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Diabetic Macular Edema (DME): Symptoms, Treatment, Prevention

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Diabetic Macular Edema: Symptoms, Treatment, Prevention

One of the complications of diabetes is diabetic retinopathy, which is an eye condition that can cause vision loss and blindness. Diabetic retinopathy occurs as a result of high blood sugar levels that damage the blood vessels in the retina (the light-sensitive tissue in the back of your eyes). Early detection and treatment can prevent blindness, which is why it’s so important to have dilated eye exams at least once a year.

Macular edema

You might not be as familiar with the term “macular edema.” According to the National Eye Institute, “Macular edema is the build-up of fluid in the macula, an area in the center of the retina.” The macula is responsible for sharp, straight-ahead vision; the presence of fluid in the macula causes it to swell and thicken, leading to distorted vision.

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Macular edema can result from a number of conditions, such as:

  • Eye surgery
  • Trauma to the eye
  • Inflammatory eye diseases, such as uveitis
  • Age-related macular degeneration (AMD)
  • Medication
  • Diabetes

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Diabetic macular edema

When macular edema results from diabetes, it’s called diabetic macular edema, or DME. This condition can affect people with either type 1 or type 2 diabetes; it’s estimated that up to 10% of people with diabetes will get DME, according to the website www.preventblindness.org

DME is more likely to occur as diabetic retinopathy progresses, although it can happen at any stage of diabetic retinopathy. It’s the most common cause of vision loss in people with diabetic retinopathy, too. In addition to high blood sugars, other risk factors for DME include:

Symptoms of DME

You may not have any symptoms in the early stages of DME. Again, this is why it’s so important to keep up with annual dilated eye exams so that your eye care specialist can check your eyes for any changes.

Typical symptoms of DME are:

  • Blurry or wavy vision
  • Double vision
  • Colors that appear faded or washed out
  • Difficulty reading

Diagnosing DME

There are several tests that might be used to determine if you have DME.

Visual acuity test

This test involves using a chart of letters that decrease in size from top to bottom.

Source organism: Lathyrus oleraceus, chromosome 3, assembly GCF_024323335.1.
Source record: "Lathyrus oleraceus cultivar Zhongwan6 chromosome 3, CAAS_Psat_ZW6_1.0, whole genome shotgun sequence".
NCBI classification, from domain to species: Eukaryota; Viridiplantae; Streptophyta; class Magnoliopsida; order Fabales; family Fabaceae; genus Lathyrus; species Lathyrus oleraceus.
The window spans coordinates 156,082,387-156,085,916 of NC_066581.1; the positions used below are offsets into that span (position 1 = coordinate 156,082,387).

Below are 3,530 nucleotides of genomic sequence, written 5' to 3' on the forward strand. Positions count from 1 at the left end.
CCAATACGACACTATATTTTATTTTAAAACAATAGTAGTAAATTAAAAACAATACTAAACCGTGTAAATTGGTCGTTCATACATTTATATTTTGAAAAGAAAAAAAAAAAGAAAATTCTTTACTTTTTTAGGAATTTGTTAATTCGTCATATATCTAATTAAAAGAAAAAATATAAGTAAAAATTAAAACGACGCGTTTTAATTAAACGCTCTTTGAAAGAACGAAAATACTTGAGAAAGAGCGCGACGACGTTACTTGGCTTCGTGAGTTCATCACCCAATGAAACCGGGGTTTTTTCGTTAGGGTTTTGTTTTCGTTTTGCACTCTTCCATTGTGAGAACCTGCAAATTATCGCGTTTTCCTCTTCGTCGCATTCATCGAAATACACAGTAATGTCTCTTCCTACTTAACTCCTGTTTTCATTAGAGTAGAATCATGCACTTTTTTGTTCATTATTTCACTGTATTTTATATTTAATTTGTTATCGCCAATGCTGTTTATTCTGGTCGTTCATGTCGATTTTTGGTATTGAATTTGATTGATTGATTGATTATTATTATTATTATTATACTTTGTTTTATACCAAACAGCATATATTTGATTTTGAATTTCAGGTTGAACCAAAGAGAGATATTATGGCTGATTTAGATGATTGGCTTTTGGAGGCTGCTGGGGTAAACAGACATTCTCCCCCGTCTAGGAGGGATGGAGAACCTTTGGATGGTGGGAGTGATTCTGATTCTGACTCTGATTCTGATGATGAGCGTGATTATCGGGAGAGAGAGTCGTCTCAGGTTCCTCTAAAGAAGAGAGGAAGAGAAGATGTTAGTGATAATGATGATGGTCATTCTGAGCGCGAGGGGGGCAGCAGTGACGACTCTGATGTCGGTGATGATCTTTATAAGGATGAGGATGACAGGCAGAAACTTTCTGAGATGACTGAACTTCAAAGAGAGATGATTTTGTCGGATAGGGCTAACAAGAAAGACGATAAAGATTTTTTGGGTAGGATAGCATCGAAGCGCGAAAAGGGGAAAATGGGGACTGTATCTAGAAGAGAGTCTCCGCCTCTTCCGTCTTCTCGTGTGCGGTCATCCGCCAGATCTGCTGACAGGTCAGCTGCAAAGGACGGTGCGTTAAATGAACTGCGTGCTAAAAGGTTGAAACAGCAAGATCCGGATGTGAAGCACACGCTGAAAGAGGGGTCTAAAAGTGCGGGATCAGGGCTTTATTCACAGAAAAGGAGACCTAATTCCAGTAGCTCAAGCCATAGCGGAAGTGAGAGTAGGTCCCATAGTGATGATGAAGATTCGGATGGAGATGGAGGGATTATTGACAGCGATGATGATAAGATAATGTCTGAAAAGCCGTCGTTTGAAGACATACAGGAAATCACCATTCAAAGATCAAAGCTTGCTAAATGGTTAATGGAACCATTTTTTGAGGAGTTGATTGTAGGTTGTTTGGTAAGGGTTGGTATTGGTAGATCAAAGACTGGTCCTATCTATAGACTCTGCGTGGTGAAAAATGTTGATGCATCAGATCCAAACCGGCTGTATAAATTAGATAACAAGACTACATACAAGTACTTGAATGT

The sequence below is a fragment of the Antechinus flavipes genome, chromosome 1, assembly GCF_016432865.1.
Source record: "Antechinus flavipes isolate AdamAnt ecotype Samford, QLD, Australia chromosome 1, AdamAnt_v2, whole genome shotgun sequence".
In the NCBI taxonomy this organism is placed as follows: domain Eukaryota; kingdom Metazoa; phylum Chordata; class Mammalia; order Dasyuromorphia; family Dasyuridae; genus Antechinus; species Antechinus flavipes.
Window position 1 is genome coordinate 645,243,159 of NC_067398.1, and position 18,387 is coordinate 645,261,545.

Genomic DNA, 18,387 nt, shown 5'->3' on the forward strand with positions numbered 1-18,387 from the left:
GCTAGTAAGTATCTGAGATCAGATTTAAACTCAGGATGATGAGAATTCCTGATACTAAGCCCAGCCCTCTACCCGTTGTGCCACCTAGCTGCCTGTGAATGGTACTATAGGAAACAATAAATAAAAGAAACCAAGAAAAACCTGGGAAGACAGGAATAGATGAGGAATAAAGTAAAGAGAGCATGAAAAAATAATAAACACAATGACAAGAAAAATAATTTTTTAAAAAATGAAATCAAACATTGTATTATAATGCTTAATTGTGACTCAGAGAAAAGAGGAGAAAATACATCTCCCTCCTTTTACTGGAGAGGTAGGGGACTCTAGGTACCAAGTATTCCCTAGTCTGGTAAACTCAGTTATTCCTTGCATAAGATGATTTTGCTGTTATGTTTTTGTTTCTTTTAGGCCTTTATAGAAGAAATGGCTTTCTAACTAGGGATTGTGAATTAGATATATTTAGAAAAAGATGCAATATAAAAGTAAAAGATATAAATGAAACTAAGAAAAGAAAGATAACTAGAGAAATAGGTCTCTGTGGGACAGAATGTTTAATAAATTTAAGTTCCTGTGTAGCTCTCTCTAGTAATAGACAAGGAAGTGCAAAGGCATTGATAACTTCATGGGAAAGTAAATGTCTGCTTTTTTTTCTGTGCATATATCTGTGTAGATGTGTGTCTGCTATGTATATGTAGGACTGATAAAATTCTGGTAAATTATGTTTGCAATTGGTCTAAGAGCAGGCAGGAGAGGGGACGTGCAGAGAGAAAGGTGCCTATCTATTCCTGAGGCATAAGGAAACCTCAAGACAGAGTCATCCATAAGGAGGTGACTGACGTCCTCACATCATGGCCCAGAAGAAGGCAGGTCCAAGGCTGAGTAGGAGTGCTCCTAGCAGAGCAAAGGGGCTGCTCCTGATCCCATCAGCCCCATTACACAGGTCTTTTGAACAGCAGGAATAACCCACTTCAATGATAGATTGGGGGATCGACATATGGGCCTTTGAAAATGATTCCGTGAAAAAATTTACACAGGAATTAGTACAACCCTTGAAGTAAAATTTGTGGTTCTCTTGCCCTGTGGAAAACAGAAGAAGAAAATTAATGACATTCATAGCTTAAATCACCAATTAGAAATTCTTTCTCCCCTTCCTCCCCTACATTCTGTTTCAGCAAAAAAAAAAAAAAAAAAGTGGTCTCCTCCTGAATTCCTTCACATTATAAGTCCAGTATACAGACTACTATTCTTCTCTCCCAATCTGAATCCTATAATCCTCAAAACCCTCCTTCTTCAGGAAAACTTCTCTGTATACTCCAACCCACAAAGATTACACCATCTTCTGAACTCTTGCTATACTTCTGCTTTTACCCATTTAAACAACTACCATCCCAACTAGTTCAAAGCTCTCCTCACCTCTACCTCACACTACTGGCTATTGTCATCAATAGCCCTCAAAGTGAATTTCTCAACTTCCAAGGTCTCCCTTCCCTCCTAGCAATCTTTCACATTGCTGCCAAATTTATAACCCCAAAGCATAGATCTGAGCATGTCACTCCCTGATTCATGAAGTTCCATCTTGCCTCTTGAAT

Amsler Grid

This is a simple test, using a grid, to see if your central vision has changed or not.

Dilated eye exam

Drops are placed in your eyes to dilate the pupils, allowing the eye care specialist to view the retina for signs of damage or disease.

Fluorescein angiogram

A dye is injected in the arm and a camera takes pictures of the retina as the dye travels through blood vessels.

Optical coherence tomography

This test uses a special light and a camera to look at cell layers in the retina to see if there is any swelling in the macula.

Treating DME

There are different treatments for DME. More than one treatment may be used, depending on the extent of the DME.

Anti-VEGF injections

Anti-VEGF injections are considered the standard of care for macular edema, and involve painlessly injecting a medication into the vitreous gel in the eye. The medication in the injection blocks a substance called vascular endothelial growth factor (VEGF) and promotes blood vessel growth. The drugs Avastin, Eylea, and Lucentis are anti-VEGF medications.

Anti-inflammatory treatments

Corticosteroid treatments reduce inflammation and are another option for DME. The steroids can be given via eye drops, pills, or injections of sustained-release steroids into the eye.

Focal laser

Laser can be used to seal leaking blood vessels in the retina and slow or stop the growth of new blood vessels that could further damage vision.

In addition to these treatments, it’s important to address the underlying causes of DME: chronic high blood sugars, high blood pressure, high blood fat levels, and kidney disease.

Preventing DME

Keep up with regular eye exams that include dilation. If you’re newly diagnosed with type 1 diabetes, get an eye exam within the first five years of diagnosis. If you’ve just been diagnosed with type 2 diabetes, get an eye exam as soon as possible. If you have diabetes and are planning a pregnancy, get your eyes examined before becoming pregnant or in the first trimester if you are pregnant.

If you’ve been diagnosed with diabetic retinopathy, you may need eye exams more often than once a year.

If your blood sugars are consistently running above your target, work with your healthcare team to tweak your diabetes treatment plan. Do the same if your blood pressure and/or blood fat levels are too high. A healthy eating plan, regular physical activity, and weight loss (if you need to lose weight) can help you manage your blood sugars, blood pressure, and blood fats and lower your risk of DME.

Want to learn more about keeping your eyes healthy with diabetes? Read “Eating for Better Vision and Healthy Eyes” and “Keeping Your Eyes Healthy” and “Diabetic Eye Exams: What to Know,” then watch “Diabetes and Your Eyes.”

Amy Campbell, MS, RD, LDN, CDCES

Amy Campbell, MS, RD, LDN, CDCES

Amy Campbell, MS, RD, LDN, CDCES on social media

A Registered Dietitian and Certified Diabetes Educator at Good Measures, LLC, where she is a CDE manager for a virtual diabetes program. Campbell is the author of Staying Healthy with Diabetes: Nutrition & Meal Planning, a co-author of 16 Myths of a Diabetic Diet, and has written for  publications including Diabetes Self-Management, Diabetes Spectrum, Clinical Diabetes, the Diabetes Research & Wellness Foundation’s newsletter, DiabeticConnect.com, and CDiabetes.com

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